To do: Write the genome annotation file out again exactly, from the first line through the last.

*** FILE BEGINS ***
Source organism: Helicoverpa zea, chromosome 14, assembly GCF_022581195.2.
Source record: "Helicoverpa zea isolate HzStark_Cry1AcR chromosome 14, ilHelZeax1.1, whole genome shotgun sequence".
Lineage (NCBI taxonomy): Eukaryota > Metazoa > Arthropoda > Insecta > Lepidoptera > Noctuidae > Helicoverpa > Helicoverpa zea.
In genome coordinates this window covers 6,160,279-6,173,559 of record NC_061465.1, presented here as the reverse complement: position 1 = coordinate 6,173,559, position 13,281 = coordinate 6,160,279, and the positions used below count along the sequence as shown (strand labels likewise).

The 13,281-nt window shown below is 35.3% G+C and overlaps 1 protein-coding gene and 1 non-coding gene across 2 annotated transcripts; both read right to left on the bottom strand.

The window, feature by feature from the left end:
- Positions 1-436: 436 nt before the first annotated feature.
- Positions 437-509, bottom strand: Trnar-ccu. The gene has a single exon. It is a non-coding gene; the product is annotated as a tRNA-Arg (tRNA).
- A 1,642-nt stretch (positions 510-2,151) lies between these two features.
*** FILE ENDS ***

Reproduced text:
Source organism: Helicoverpa zea, chromosome 14, assembly GCF_022581195.2.
Source record: "Helicoverpa zea isolate HzStark_Cry1AcR chromosome 14, ilHelZeax1.1, whole genome shotgun sequence".
Lineage (NCBI taxonomy): Eukaryota > Metazoa > Arthropoda > Insecta > Lepidoptera > Noctuidae > Helicoverpa > Helicoverpa zea.
In genome coordinates this window covers 6,160,279-6,173,559 of record NC_061465.1, presented here as the reverse complement: position 1 = coordinate 6,173,559, position 13,281 = coordinate 6,160,279, and the positions used below count along the sequence as shown (strand labels likewise).

The 13,281-nt window shown below is 35.3% G+C and overlaps 1 protein-coding gene and 1 non-coding gene across 2 annotated transcripts; both read right to left on the bottom strand.

The window, feature by feature from the left end:
- Positions 1-436: 436 nt before the first annotated feature.
- Positions 437-509, bottom strand: Trnar-ccu. The gene has a single exon. It is a non-coding gene; the product is annotated as a tRNA-Arg (tRNA).
- A 1,642-nt stretch (positions 510-2,151) lies between these two features.